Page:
Farming for Answers 

Sixty percent of India's population lives in rural areas, making rural development of great importance. 

ALBANY, N.Y. (July 11, 2016) – In India, most urban planners examine issues of congestion, pollution and poverty in its rapidly-expanding cities. Surprisingly, Ray Bromley will not be one of them.

The professor of geography and planning is spending the next six months in India, where he will set his sights on the origins and development of India’s Rural Reconstruction Movement.

As part of the Fulbright-Nehru Academic and Professional Excellence Award Bromley has received, he will be based at the School of Planning and Architecture in Delhi, where he will teach a course, Displacement and Resettlement, and give guest lectures. His main focus, however, will be on research.

As one of the highest populated countries, 60 percent of India’s population lives in rural areas, making rural development of great importance. “Rural reconstruction” is the primary alternative to a future based on corporate agribusiness. The movement seeks to revitalize the peasant economy through cooperatives, community development, organic farming, and promoting local arts and crafts, and it builds on the ideals of pioneers like the great Bengali intellectual Rabindranath Tagore, Mohandas (Mahatma) K. Gandhi, and Gandhi’s spiritual successor, Vinoba Bhave. Bromley explains his interest in personal terms: “As a descendant of many generations of family farmers in Shropshire, England, and part of the first generation to seek urban careers, I’m exploring whether small farmers and rural communities have a viable future.”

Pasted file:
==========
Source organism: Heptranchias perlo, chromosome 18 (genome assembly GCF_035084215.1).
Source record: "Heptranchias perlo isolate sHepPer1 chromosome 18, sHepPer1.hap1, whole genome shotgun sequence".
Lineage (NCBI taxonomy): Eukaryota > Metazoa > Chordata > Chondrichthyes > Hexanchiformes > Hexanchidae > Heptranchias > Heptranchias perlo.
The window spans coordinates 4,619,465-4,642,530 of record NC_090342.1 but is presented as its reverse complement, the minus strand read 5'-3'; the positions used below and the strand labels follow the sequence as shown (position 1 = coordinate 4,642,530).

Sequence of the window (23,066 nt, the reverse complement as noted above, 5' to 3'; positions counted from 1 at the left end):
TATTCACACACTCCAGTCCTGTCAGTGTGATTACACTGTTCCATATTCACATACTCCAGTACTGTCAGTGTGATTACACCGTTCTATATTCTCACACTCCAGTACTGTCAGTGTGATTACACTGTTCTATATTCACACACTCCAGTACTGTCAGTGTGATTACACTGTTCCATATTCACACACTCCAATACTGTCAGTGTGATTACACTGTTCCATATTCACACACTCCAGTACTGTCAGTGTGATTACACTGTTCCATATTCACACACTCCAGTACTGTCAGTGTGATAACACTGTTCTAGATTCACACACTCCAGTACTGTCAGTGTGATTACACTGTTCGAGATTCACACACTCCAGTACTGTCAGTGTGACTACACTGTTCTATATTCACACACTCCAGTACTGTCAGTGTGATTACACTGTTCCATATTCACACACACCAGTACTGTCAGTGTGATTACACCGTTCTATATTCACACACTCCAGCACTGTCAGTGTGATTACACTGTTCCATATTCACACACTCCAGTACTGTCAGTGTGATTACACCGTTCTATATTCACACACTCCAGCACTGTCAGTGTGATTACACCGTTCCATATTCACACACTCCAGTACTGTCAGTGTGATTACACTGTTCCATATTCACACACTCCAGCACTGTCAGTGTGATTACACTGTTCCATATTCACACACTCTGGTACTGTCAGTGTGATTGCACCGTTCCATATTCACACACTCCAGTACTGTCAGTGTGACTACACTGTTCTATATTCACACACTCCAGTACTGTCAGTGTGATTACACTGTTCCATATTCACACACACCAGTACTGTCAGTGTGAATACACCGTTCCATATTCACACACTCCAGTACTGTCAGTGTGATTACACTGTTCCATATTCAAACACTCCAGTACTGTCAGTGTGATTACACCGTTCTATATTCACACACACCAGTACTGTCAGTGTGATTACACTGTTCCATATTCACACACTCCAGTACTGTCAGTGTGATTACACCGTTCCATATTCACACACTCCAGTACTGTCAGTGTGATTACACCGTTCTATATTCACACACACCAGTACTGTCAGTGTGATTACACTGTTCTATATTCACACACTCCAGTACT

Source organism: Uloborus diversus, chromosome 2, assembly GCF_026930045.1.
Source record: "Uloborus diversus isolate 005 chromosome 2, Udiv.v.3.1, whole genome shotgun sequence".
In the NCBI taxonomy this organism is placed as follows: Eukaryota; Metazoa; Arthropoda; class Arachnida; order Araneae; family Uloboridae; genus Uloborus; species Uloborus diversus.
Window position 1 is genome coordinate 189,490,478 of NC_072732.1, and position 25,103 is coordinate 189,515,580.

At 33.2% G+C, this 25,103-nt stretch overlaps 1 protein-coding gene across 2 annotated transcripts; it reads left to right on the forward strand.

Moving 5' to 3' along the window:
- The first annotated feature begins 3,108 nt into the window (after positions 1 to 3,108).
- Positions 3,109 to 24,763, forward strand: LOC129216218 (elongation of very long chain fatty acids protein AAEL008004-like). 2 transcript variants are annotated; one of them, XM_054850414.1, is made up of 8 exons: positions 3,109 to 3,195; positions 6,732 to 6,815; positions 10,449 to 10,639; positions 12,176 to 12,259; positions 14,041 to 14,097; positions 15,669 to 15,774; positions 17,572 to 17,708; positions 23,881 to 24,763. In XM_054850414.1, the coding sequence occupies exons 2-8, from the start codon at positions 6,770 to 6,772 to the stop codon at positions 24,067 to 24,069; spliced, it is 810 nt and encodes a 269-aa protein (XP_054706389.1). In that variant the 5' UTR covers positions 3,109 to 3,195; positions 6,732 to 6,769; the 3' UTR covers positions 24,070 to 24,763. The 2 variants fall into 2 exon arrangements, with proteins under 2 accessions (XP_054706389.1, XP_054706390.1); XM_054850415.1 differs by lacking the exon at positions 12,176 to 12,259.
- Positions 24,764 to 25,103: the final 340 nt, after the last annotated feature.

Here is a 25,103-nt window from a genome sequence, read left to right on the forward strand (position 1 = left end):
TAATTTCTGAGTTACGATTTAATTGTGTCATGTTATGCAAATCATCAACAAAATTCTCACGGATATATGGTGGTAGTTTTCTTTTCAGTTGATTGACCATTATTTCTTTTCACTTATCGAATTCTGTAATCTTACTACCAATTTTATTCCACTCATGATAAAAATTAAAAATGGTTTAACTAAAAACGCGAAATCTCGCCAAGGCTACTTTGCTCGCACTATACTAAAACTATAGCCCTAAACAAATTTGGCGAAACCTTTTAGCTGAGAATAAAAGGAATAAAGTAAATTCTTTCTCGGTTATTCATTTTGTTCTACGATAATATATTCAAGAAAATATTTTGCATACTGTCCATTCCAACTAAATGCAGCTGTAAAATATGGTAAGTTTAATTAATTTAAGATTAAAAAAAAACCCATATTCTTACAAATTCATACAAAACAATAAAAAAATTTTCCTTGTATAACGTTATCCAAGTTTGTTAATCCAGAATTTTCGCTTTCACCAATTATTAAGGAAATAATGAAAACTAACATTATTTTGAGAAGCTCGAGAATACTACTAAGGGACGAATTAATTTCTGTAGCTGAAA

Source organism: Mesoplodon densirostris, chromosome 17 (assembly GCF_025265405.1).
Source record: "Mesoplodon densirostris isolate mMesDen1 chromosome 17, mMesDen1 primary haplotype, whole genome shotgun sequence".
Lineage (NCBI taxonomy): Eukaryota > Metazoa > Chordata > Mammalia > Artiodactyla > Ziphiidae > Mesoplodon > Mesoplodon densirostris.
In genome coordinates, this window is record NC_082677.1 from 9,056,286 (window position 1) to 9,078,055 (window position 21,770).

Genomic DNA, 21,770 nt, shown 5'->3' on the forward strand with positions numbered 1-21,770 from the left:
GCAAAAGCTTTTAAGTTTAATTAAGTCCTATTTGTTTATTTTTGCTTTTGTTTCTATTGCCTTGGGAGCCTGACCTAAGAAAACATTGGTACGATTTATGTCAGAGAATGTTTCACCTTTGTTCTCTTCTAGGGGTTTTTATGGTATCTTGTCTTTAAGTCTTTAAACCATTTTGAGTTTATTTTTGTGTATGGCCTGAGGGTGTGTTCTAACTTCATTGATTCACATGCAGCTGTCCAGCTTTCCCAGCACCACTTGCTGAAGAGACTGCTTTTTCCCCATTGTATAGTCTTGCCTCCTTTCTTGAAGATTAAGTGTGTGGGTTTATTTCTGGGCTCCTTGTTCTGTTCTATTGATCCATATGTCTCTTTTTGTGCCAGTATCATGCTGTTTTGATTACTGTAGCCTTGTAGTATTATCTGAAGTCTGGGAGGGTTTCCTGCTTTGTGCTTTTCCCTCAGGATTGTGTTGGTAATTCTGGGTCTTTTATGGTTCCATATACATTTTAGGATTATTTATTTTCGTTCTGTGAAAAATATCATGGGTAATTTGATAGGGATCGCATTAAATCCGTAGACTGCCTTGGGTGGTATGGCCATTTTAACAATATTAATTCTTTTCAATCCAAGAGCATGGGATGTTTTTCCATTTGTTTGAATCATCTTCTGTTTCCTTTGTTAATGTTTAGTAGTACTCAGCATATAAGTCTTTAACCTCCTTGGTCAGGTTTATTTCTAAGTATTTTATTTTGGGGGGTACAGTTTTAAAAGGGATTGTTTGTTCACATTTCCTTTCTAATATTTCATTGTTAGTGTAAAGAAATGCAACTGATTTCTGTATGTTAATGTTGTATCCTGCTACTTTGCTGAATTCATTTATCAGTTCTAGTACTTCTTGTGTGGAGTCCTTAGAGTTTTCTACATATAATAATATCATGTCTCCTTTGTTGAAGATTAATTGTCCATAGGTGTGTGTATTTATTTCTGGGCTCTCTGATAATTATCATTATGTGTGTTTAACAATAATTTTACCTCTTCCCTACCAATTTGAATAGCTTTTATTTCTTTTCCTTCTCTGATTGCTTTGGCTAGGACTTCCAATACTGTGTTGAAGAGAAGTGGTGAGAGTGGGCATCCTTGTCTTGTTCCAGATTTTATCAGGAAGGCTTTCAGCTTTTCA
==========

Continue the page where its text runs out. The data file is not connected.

Ray Bromley

The work Bromley does during the Fulbright Fellowship in India will contribute to a book on the global reconstruction movement.

This is Bromley’s second Fulbright. He was granted the first in 1997 for a semester with the National Engineering University in Lima, Peru. For most of his career he has focused on Latin America and the United States; the new fellowship allows him to broaden his interest in India.

Bromley, who joined the UAlbany faculty in 1985, has already made many short visits, and has played a leading role in establishing UAlbany’s study abroad programs in India. He has taught an undergraduate course called India: Development Debates four times, and he expects to offer it on an annual basis when he returns.

Bromley is well known for his research on street and market vendors, urban informality, and various aspects of urban development in the U.S. and in Latin America. His first publications in India have focused on the work and ideas of Patrick Geddes, a Scottish intellectual who was based in India from 1914 to 1924. Geddes wrote numerous city plans, and was a pioneering advocate of historic preservation and neighborhood upgrading. The work Bromley does during the Fulbright Fellowship in India will contribute to a book on the global reconstruction movement.

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